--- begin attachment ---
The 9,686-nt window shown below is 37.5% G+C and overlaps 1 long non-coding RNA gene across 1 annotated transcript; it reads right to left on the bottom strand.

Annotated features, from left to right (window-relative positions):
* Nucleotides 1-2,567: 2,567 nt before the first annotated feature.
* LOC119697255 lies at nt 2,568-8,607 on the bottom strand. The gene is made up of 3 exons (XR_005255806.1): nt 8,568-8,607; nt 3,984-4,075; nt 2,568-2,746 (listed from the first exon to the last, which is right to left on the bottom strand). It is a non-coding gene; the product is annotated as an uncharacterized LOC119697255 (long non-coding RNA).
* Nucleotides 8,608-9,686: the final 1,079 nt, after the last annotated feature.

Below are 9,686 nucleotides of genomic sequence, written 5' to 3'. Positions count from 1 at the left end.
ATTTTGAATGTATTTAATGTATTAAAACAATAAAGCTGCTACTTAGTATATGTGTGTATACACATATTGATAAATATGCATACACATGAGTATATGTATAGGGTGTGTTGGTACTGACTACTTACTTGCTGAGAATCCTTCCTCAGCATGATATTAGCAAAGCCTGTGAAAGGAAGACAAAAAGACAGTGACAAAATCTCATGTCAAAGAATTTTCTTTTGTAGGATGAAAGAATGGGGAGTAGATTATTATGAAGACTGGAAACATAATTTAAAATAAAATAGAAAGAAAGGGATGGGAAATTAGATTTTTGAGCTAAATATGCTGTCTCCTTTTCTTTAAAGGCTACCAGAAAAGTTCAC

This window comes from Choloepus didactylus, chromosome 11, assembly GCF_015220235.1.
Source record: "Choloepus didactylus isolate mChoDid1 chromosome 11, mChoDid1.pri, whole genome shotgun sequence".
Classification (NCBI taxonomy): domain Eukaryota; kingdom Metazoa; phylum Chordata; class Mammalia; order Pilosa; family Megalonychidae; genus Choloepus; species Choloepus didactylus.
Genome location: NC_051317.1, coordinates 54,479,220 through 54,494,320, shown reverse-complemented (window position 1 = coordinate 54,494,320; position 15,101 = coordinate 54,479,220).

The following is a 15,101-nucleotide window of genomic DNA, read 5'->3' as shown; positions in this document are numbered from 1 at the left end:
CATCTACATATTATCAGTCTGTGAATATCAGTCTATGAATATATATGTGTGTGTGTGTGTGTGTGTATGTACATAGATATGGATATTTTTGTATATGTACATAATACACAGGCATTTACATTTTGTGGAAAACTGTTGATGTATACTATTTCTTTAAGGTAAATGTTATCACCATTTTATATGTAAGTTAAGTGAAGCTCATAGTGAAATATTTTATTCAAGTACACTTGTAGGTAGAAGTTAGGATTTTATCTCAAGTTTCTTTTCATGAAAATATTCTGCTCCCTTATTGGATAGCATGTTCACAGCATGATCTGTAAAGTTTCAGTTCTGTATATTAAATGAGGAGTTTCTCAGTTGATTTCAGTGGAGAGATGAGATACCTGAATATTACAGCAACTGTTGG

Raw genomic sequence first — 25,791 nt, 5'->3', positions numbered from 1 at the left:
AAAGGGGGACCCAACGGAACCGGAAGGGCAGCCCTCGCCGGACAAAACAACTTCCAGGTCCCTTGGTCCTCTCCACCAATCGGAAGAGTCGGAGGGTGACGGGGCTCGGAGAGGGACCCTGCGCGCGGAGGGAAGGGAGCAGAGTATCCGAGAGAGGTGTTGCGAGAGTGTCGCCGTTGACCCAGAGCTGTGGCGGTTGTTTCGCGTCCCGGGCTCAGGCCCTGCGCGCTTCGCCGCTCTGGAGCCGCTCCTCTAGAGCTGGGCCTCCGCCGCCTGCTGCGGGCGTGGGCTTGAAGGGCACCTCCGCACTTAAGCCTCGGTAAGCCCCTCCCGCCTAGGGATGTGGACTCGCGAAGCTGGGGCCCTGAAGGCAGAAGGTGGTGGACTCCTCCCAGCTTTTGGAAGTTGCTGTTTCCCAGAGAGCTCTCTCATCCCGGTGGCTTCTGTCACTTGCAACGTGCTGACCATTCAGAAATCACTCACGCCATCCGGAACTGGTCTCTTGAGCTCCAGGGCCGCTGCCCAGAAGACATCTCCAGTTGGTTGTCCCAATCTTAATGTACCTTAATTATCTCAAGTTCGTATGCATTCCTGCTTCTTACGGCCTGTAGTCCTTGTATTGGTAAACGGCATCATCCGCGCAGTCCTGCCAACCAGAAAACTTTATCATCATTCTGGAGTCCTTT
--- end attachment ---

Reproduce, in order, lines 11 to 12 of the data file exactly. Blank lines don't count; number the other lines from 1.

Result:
Genome location: NC_051317.1, coordinates 54,479,220 through 54,494,320, shown reverse-complemented (window position 1 = coordinate 54,494,320; position 15,101 = coordinate 54,479,220).

The following is a 15,101-nucleotide window of genomic DNA, read 5'->3' as shown; positions in this document are numbered from 1 at the left end: